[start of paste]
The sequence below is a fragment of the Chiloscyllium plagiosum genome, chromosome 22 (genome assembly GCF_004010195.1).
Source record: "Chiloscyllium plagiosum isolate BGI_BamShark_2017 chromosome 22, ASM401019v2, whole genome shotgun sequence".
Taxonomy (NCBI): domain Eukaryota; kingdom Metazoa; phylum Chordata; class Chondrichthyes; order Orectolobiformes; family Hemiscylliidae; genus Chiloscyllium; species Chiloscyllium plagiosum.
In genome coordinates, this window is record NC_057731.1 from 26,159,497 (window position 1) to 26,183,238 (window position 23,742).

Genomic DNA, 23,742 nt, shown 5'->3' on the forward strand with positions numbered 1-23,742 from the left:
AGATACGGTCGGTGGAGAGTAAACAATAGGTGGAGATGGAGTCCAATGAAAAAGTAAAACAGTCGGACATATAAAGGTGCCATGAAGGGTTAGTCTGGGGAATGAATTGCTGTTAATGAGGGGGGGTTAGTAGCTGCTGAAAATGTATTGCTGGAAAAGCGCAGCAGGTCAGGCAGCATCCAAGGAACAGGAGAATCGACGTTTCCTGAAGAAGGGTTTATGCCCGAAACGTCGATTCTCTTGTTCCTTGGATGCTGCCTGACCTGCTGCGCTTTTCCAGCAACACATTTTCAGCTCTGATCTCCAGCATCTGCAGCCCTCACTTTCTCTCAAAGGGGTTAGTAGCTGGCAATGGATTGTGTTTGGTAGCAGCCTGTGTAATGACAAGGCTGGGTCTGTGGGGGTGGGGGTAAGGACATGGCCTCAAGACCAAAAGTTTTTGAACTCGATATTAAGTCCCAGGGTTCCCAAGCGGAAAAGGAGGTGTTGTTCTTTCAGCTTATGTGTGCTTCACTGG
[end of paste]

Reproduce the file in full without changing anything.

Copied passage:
The sequence below is a fragment of the Chiloscyllium plagiosum genome, chromosome 22 (genome assembly GCF_004010195.1).
Source record: "Chiloscyllium plagiosum isolate BGI_BamShark_2017 chromosome 22, ASM401019v2, whole genome shotgun sequence".
Taxonomy (NCBI): domain Eukaryota; kingdom Metazoa; phylum Chordata; class Chondrichthyes; order Orectolobiformes; family Hemiscylliidae; genus Chiloscyllium; species Chiloscyllium plagiosum.
In genome coordinates, this window is record NC_057731.1 from 26,159,497 (window position 1) to 26,183,238 (window position 23,742).

Genomic DNA, 23,742 nt, shown 5'->3' on the forward strand with positions numbered 1-23,742 from the left:
AGATACGGTCGGTGGAGAGTAAACAATAGGTGGAGATGGAGTCCAATGAAAAAGTAAAACAGTCGGACATATAAAGGTGCCATGAAGGGTTAGTCTGGGGAATGAATTGCTGTTAATGAGGGGGGGTTAGTAGCTGCTGAAAATGTATTGCTGGAAAAGCGCAGCAGGTCAGGCAGCATCCAAGGAACAGGAGAATCGACGTTTCCTGAAGAAGGGTTTATGCCCGAAACGTCGATTCTCTTGTTCCTTGGATGCTGCCTGACCTGCTGCGCTTTTCCAGCAACACATTTTCAGCTCTGATCTCCAGCATCTGCAGCCCTCACTTTCTCTCAAAGGGGTTAGTAGCTGGCAATGGATTGTGTTTGGTAGCAGCCTGTGTAATGACAAGGCTGGGTCTGTGGGGGTGGGGGTAAGGACATGGCCTCAAGACCAAAAGTTTTTGAACTCGATATTAAGTCCCAGGGTTCCCAAGCGGAAAAGGAGGTGTTGTTCTTTCAGCTTATGTGTGCTTCACTGG